If you’re one of the millions of Americans planning a road trip this summer, electric vehicles may seem like the easy solution to saving a few dollars from record-breaking gas prices. After all, you can just stop by an EV charging station to power your car in as little as 30 minutes. In fact, Americans are reportedly more interested in buying a Tesla or other electric vehicle than ever before.
There is just one problem: The grid we have today was not built to support this rapid growth in electric vehicles — not yet anyway. But if the grid had the support of green hydrogen, which could easily store large volumes of energy and instantly generate the power to charge hundreds of electric vehicles at once, we could power more EV charging stations. And, together, put more electric vehicles on the road without adding unnecessary infrastructure costs or delayed deployment.
The EV Problem
Electric vehicles are being quickly adopted in the U.S. A study conducted by the Brattle Group, an international consultancy focused on economics, finance and regulation, predicts EVs will increase from 1.5 million in 2020 up to 35 million by 2030.
Sounds great for the environment, right? Not so fast.
Researchers in the same study claimed that 20 million EVs will add “60–95 TWh of annual electricity demand and 10–20 GW of peak load, requiring 12–18 GW of renewable generation capacity and over 1 million public chargers.”
“While EVs and chargers are becoming more common in our everyday lives, the industry is really just seeing the tip of the iceberg when it comes to the impact that EVs will have on the grid,” stated Michael Hagerty, a Brattle associate and study coauthor. “System planners across the electricity supply chain need to better understand and prepare for the impacts of EVs.
In order to power the millions of EVs on the road, the researchers estimate that a $30 to $50 billion investment will be needed just for generation and storage of additional electricity, another $15 to $25 billion investment for transmission and distribution upgrades, and a $30 to $50 billion investment for EV chargers and customer-facing infrastructure. With all these added infrastructure upgrades comes delays due to lengthy build times – distribution system upgrades in certain areas can take over five to seven years to complete. What’s even more worrisome is some of the places where EV charging is needed most happen to be where the grid is the most difficult and most expensive to upgrade.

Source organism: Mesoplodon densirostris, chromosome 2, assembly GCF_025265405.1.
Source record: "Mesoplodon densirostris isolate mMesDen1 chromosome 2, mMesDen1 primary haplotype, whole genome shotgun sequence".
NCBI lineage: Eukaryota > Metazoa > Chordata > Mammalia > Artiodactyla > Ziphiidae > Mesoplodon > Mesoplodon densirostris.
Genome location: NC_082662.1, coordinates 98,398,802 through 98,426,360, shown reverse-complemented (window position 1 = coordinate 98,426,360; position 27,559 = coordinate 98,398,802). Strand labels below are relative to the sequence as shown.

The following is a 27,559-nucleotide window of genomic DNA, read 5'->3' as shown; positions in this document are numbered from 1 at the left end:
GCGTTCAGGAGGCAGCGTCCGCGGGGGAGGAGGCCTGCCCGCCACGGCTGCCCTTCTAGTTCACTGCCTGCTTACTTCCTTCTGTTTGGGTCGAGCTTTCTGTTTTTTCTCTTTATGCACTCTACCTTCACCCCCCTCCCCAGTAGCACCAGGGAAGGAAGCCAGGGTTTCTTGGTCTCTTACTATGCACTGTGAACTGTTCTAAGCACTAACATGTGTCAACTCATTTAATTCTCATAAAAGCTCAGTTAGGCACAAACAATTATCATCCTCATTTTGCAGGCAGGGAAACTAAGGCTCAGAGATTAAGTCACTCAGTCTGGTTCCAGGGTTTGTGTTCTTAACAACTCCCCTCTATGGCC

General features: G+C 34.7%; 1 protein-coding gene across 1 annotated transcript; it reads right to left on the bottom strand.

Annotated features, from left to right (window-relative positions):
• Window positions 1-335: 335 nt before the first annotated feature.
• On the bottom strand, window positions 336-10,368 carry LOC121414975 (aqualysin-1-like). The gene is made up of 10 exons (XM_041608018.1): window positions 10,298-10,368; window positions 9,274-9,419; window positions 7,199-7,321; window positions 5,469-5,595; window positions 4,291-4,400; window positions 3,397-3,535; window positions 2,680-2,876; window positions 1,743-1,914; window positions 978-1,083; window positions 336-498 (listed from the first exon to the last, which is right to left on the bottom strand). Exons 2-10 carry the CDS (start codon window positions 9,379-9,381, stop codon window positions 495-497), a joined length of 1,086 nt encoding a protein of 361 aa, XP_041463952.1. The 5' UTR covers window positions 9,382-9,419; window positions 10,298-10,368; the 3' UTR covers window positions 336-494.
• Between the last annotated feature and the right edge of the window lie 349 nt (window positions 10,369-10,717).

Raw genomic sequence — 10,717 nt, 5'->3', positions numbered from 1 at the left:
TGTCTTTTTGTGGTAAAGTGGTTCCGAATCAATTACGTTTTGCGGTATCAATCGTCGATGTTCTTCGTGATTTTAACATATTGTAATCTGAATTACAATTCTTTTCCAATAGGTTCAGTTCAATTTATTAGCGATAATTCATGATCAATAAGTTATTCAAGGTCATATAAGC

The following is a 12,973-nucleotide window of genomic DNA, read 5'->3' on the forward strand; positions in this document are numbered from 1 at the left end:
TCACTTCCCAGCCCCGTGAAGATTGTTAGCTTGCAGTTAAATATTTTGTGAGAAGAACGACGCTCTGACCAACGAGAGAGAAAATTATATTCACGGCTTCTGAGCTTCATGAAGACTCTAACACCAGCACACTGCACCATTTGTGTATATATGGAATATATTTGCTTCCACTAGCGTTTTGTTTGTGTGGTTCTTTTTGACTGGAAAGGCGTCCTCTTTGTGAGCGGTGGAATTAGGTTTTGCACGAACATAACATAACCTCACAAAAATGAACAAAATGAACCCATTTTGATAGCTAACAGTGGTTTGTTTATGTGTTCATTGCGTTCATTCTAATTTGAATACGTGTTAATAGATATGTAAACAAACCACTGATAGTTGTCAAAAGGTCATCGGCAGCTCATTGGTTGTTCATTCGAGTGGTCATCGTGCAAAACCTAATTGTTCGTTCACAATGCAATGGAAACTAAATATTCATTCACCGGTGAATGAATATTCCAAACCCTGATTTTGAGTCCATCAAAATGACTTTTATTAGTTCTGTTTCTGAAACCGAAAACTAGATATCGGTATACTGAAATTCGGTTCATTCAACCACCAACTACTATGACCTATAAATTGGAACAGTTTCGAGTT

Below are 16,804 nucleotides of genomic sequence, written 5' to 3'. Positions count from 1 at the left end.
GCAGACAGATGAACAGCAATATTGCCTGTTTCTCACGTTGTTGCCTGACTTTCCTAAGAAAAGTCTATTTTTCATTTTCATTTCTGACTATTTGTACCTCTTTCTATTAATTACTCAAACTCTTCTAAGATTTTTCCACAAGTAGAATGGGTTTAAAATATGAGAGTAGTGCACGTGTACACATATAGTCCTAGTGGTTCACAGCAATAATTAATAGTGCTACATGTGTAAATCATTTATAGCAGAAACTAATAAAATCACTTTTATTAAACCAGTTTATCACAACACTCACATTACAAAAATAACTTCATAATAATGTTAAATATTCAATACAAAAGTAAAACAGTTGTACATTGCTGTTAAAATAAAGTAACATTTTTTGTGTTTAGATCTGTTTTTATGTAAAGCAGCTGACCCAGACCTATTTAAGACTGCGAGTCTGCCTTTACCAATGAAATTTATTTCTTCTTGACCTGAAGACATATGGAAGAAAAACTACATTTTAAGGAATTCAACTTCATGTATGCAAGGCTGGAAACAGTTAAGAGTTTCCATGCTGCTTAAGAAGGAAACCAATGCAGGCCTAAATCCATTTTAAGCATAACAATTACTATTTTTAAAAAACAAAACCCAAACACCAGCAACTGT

Making these long-term investments will take time — especially in remote or congested areas — but Americans can’t wait. In fact, in another study by car retailer CarGurus, researchers found 40% of drivers planned to own an EV car within the next five years.
The Hydrogen Solution
To power the growing number of EVs on the road, we first need to accept that the grid was not designed with EV charging in mind. But what if you could install EV chargers and not need a new electric feeder line right away? Luckily, green hydrogen and fuel cells can be deployed today to meet the rapid load growth the grid is being forced to undergo to support electric vehicle charging. Not only can it meet the load growth, but it can easily do it at scale – Plug’s standard 18,000-gallon liquid hydrogen tank combined with Plug’s fuel cell power products can provide over 80 MWh of instantaneous charging energy – that’s enough to fully charge over 1,000 EVs (assuming 15 kWh / kg). Avoiding costly and timely grid delays by leveraging green hydrogen and fuel cells enables the deployment of EV charging while often improving emissions associated with a charge. Because hydrogen is independent from the grid, EV charging station developers could place them where drivers need them. And drivers in remote or congested areas would be able to easily access the charging stations. Government employees responding to emergency situations could also easily charge their vehicles without relying on the grid, which can be unreliable in disasters.
Finally, if Americans are looking to buy EVs to truly make a positive impact on the world we live in and reduce their carbon footprint — green hydrogen and fuel cell power is a step in the right direction because it can often reduce emissions associated with a charging event. Whereas, putting more pressure on the grid simply draws out our climate problems without addressing them head-on.
How Plug Can Help
Plug’s experienced team has worked with hundreds of customers across several industries to deliver reliable, stationary power. So far, our cost-effective GenSure hydrogen fuel cells have been installed at more than 3,000 locations in 46 United States and 34 countries on five continents. But we’re ready for the challenge to deliver more power — especially if it means helping Americans travel in smarter and safer ways.
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